10 Responses to Olney On Mazzaro, Drew, Morales, Huntington, Perkins Leave a Reply

  1. sammykhalifa 1 year ago

    Yeah, let’s “Cap” the draft but keep unlimited spending on free agency. Victory for the Small Guy!

  2. daveineg 1 year ago

    Pitching and defense aren’t going to be good enough in a loaded division.

  3. NomarGarciaparra 1 year ago

    Correct me if I’m wrong, but I thought draft pick compensation would still happen now. Don’t you have to wait until after the draft?

    • chicothekid 1 year ago

      you still gotta pay them right now and you still lose your draft pick right now. you cannot offer either of them a QO if you do sign them now. if signed now, the team they left still gets a supp pick. after the draft, you don’t lose your draft pick and the team they left doesn’t get one either. you pay a prorated portion of their salary for the year.

      • NomarGarciaparra 1 year ago

        Yeah exactly, that’s what I thought. So if a team wasn’t willing to lose the pick, why would they be willing now?

        • LazerTown 1 year ago

          They weren’t willing to lose the pick while also playing $14MM aav on multiple years. Once you chop it down to $10MM over 1 year that is not too bad of a deal for a team, especially if they see that they are still in it. It’s also fine for the player because while they didn’t make as much this year, next winter they will have been able to have a full season of production, while also having no draft pick compensation. If they sit out half the year they could potentially be pretty bad in 2nd half missing all that time.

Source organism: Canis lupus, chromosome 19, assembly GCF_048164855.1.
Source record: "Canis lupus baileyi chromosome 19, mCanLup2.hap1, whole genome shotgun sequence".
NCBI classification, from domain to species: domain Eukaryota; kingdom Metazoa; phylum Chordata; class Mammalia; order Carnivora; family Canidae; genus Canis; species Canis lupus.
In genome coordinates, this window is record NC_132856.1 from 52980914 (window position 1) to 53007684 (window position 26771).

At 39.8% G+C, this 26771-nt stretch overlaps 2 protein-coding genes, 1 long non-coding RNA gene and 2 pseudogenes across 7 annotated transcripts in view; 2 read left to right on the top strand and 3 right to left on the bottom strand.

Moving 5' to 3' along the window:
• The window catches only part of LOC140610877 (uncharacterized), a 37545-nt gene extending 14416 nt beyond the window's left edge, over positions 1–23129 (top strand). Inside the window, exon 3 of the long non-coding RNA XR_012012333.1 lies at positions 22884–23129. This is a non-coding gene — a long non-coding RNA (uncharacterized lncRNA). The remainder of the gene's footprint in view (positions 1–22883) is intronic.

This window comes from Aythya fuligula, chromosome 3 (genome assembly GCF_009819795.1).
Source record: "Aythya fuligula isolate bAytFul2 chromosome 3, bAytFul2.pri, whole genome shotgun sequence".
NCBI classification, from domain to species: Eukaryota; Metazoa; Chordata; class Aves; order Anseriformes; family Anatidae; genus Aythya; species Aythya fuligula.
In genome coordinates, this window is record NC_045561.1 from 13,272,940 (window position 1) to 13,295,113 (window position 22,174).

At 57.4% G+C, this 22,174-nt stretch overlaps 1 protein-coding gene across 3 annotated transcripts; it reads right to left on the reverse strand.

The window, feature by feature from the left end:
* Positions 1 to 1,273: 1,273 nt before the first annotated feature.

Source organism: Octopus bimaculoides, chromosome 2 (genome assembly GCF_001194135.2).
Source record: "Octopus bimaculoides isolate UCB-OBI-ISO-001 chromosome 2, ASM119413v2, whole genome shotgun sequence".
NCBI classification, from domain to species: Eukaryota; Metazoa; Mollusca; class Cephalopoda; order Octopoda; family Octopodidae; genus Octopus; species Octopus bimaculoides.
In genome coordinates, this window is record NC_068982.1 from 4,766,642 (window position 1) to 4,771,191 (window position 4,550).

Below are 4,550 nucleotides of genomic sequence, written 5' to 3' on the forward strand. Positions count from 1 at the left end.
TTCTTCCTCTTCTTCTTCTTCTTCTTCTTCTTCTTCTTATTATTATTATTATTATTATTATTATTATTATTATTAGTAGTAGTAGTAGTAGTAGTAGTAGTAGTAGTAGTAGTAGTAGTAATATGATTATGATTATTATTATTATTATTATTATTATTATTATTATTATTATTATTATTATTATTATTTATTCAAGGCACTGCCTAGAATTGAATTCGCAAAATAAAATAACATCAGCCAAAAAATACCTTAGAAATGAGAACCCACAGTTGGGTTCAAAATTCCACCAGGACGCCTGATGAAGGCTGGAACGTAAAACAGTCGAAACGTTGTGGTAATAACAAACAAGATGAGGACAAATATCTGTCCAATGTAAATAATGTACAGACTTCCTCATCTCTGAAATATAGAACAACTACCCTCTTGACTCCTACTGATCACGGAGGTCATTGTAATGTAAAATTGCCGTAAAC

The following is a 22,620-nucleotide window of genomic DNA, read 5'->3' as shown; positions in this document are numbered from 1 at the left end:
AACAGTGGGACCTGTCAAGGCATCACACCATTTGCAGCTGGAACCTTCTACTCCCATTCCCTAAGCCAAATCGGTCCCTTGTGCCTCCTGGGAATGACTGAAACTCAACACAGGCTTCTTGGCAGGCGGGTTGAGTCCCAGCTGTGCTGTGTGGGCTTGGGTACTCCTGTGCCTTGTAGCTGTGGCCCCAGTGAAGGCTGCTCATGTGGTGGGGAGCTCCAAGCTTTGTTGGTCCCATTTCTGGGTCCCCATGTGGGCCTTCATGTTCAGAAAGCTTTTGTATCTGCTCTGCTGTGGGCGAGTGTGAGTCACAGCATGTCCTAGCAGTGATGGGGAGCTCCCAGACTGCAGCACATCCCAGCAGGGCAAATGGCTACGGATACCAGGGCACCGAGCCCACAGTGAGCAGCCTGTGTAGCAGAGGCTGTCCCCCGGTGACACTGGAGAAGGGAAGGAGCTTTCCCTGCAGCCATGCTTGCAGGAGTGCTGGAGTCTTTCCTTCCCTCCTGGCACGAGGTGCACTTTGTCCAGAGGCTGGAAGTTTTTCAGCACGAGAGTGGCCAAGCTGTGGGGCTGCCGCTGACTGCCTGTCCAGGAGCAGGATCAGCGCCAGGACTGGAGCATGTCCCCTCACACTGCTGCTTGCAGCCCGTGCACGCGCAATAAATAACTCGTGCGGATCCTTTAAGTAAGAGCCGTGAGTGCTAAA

4. chicothekid 1 year ago

    there’s not as many SS’s as you might think, and with the yankees in the market, subtract one from that total.

    • Metsfan93 1 year ago

      Hanley, JJ, Lowrie, Asdrubal is four legitimate options. Drew doesn’t want to go up against that group. He should wait out until the draft and hope a contending team with an impending free agent (….Dodgers or Orioles, basically) has their starter go down and is willing to commit to Drew long-term. Re-entering the free agent market next offseason when Addison Russell, Francisco Lindor, Javier Baez, and Carlos Correia will have basically eliminated four landing spots, including the homes of two free agents, is not the best strategy.

  5. GoRav114 1 year ago

    Just like they will pay JJ Hardy 21 million a year for five years to replace Jeter. They always fill in their needs by overpaying the best available free agent. (assuming Tulo is traded halfway and signed to an extension or re signs with CO I think JJ is the next best available)

    • Metsfan93 1 year ago

      Tulo is signed *very* long-term. He’s signed through 2010, I believe. Either 2019 or 2020. He isn’t a free agent any time soon.